On that Tuesday morning, I was in the air, on a flight from San Francisco to Denver, the first leg of a trip to Boston on business. I was excited – it was a client I had been looking forward to working with, and it seemed like an exciting opportunity. The flight was mostly empty and I had the luxury of a Bulkhead seat on a 777 – the middle section of my row was my kingdom to command, at least until Denver.
I don’t know where we were (probably near Tahoe) when the plane made a hard and very sudden turn away from the direction we should have been traveling in. All the passengers on this mostly empty flight (remember those flights?) seemed to get a quizzical look on there faces. This turned to concerned looks on our faces when the pilot came on the intercom to announce that the flight had been diverted to Sacramento in response to a “National Security request”.
Through the remainder of the short flight to Sacramento, it was clear that the flight attendants were visibly shaken (it was a United flight) and were having a hard time holding it together. Professional to a fault, they graciously brought me an extra yogurt when I asked. I had no clue.
The landing in Sacramento, an airport that was just barely long enough to accept a 777, is one that I remember to this day. As soon as the wheel touched the tarmac, the brakes screamed and reverse thrusters howled, the pilots trying to bring a “heavy” plane to a stop on a runway that was nominally rated for the beast they were bringing in.
We were still unsure what had happened, but the few of us who had the limited Web available on our phones were reading very conflicting and inaccurate news items. The flight attendants asked us to put them away, but for once they were doing it for optics, knowing full well we wanted to know what was going on as much as they did.
Outside the windows, planes of all stripes and sizes, from airlines I had never heard of or only seen in the air on approach to SFO. And clearly, there were two problems.
- There were no gates for us to pull up to.
- When we pulled to stop, the ground crew looked at us with dazed looks, going “How the hell do we offload a 777?”
We finally staggered off the plane, via a 60s style airplane ladder. By this time, the flight attendants were crying and holding each other. It wasn’t until later that I realized that they had all lost friends on the planes.
After this process, the few of us streamed into the Sacramento terminal, headed for the baggage carousels. It was then that we saw the first tvs.
The line of passengers briefly stopped in shock. A few of them peeled off to the bar, where it was clear that the drinks were on the owner. The rest of us grabbed our bags and shuffled out of the terminal.
I called my wife and got through to our house on the second or third try. My mother-in-law, who was visiting, picked up the phone. I said I was alright, and asked to speak to my wife. SJE picked up and I told her I was on the ground in Sacramento and I was alright.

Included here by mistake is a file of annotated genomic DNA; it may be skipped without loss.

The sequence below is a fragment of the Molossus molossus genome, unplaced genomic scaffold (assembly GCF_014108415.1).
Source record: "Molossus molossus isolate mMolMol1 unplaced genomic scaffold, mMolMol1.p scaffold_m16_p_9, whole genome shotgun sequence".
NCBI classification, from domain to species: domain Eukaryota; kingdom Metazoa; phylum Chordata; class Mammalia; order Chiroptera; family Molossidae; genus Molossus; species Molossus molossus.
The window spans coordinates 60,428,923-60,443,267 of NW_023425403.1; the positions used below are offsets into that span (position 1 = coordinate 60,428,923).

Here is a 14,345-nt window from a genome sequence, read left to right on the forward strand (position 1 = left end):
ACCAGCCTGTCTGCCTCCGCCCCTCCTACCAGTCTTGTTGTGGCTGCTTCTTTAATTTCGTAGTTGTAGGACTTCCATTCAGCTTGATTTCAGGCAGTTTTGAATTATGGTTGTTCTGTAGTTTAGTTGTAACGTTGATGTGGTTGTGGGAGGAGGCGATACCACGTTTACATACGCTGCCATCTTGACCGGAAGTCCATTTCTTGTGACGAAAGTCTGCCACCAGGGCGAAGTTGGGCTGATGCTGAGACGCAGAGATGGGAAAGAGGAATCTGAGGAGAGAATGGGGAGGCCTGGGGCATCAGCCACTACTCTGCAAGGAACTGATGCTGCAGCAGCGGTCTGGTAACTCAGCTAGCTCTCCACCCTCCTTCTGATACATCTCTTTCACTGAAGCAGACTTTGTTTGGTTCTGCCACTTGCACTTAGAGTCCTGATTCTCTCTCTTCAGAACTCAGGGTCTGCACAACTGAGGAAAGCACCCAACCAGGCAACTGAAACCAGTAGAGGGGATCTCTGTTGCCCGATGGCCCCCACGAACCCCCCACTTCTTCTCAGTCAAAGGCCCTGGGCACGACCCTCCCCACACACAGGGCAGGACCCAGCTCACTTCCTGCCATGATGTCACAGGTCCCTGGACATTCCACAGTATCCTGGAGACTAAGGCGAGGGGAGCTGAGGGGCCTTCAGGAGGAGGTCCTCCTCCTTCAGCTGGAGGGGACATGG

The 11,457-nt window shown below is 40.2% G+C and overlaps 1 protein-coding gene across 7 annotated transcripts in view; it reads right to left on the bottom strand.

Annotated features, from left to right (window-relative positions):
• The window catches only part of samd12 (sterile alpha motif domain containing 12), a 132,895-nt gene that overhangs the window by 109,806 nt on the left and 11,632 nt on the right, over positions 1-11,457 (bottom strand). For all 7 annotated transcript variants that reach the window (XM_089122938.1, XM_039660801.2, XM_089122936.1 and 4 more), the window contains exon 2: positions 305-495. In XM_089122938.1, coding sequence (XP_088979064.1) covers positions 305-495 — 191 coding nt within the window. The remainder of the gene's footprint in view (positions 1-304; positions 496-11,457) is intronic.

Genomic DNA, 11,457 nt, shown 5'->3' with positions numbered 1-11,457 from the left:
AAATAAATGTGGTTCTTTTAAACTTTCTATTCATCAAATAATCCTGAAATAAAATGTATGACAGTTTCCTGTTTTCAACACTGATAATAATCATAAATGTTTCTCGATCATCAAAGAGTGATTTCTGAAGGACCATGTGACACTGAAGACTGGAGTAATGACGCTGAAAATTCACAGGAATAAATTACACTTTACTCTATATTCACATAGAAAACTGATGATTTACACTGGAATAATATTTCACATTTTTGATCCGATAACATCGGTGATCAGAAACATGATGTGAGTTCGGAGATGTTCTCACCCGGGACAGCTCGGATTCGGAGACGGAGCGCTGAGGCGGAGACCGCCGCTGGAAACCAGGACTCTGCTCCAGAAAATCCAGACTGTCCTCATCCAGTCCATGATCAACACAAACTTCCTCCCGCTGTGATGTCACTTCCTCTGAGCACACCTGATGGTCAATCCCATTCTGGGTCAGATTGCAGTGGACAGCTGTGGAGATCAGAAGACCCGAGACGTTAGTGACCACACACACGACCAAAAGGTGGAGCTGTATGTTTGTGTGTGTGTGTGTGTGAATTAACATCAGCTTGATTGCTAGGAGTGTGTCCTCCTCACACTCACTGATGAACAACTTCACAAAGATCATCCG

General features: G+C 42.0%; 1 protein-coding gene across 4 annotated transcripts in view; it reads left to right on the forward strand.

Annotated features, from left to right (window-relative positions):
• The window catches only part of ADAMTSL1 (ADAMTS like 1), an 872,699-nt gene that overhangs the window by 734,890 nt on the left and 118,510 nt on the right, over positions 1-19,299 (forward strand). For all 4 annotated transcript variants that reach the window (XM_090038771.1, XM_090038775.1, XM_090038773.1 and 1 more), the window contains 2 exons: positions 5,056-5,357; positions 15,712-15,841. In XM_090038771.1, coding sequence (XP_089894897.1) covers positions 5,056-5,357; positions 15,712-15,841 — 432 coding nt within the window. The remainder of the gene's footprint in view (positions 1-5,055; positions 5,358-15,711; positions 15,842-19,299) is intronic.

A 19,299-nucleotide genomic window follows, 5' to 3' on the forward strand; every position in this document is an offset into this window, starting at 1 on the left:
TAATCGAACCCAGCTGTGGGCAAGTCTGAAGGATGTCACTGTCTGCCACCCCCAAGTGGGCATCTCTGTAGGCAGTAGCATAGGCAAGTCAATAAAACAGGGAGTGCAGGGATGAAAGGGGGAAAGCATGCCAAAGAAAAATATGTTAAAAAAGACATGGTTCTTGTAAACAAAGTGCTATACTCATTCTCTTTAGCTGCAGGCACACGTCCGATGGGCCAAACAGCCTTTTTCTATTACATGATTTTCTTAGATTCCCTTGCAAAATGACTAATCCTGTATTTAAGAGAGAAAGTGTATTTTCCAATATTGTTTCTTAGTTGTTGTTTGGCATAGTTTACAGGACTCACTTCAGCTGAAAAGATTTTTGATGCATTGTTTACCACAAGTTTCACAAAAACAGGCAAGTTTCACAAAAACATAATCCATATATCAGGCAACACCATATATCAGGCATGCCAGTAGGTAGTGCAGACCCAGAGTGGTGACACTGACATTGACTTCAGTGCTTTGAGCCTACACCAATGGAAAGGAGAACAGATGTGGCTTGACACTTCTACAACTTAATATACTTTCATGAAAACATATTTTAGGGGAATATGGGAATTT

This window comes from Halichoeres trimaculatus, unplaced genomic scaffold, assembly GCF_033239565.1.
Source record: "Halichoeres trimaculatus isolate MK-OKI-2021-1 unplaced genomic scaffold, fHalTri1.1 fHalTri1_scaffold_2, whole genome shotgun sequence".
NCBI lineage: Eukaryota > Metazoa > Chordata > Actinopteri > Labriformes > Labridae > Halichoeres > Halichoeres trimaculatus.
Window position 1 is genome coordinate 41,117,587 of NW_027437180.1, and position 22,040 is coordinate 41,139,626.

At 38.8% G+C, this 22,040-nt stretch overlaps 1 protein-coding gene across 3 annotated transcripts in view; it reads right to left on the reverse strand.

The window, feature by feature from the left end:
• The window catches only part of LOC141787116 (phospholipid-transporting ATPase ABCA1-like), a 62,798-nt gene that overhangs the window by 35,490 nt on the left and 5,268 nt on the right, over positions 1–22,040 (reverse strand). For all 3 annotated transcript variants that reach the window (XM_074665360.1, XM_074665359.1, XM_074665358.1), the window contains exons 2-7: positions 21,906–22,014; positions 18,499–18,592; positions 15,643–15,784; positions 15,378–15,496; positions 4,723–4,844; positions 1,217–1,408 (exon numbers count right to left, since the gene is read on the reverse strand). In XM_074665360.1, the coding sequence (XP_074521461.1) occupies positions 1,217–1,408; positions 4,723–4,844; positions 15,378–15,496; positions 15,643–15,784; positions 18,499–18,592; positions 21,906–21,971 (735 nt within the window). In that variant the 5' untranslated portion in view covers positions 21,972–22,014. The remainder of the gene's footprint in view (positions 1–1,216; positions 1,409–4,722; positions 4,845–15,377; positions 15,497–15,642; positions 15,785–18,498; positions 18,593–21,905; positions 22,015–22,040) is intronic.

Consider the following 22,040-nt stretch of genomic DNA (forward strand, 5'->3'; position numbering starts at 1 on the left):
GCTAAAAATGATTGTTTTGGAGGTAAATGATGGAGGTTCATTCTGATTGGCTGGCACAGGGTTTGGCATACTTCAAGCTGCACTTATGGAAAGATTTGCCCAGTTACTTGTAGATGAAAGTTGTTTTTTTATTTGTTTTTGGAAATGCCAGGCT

She was clearly confused and asked why I was calling. Our youngest was only a few months old, and sleep was at a bit of a premium. I knew she would have had no clue, and told her to go turn on the tv. Five minutes later, she called back and, in a clear but very stressed voice, told me that she was going to come and get me.
By that time, I told her that it was completely unnecessary. By an act of organization that has amazed me and endeared me to United until this day, they had arranged for a bus to come to the Sacramento terminal and take us back to SFO.
The bus ride was surreal. Completely quiet, except CNN radio. No one spoke. No one spoke on cell phones. We were all processing what we thought had happened, as CNN Radio tried to do the same.
The bus arrived back at SFO, making us some of the few who at least got back to where we had started our day. We gathered our bags, and shuffled off to wherever we were going to go. In an eerie silence.
Coming down the stairs from the top level of the airport, I saw the pandemonium at the ticketing counters as thousands of people desperately sought a way to get somewhere – home, away, flee. I was lucky. I got to go down to the arrivals area and wait.
I was picked up by SJE about 20 minutes after I got off the bus. As we headed home, south on 101, we watched a lonely aircraft descend out of the crystal blue (ok, it’s the Bay Area – gray brown) sky. It was clearly one of the final flights to land at SFO that day. The 747, a plane from one of the major Asian national carriers was a glorious sight as it approached. But then we noticed the frightening parentheses that summed up the day – this glorious feat of engineering was bringing its passengers in accompanied by two F-16s.
We heard the roar of the fighters peeling off as the 747 put its wheels down behind us. And, as we drove, the great silence began.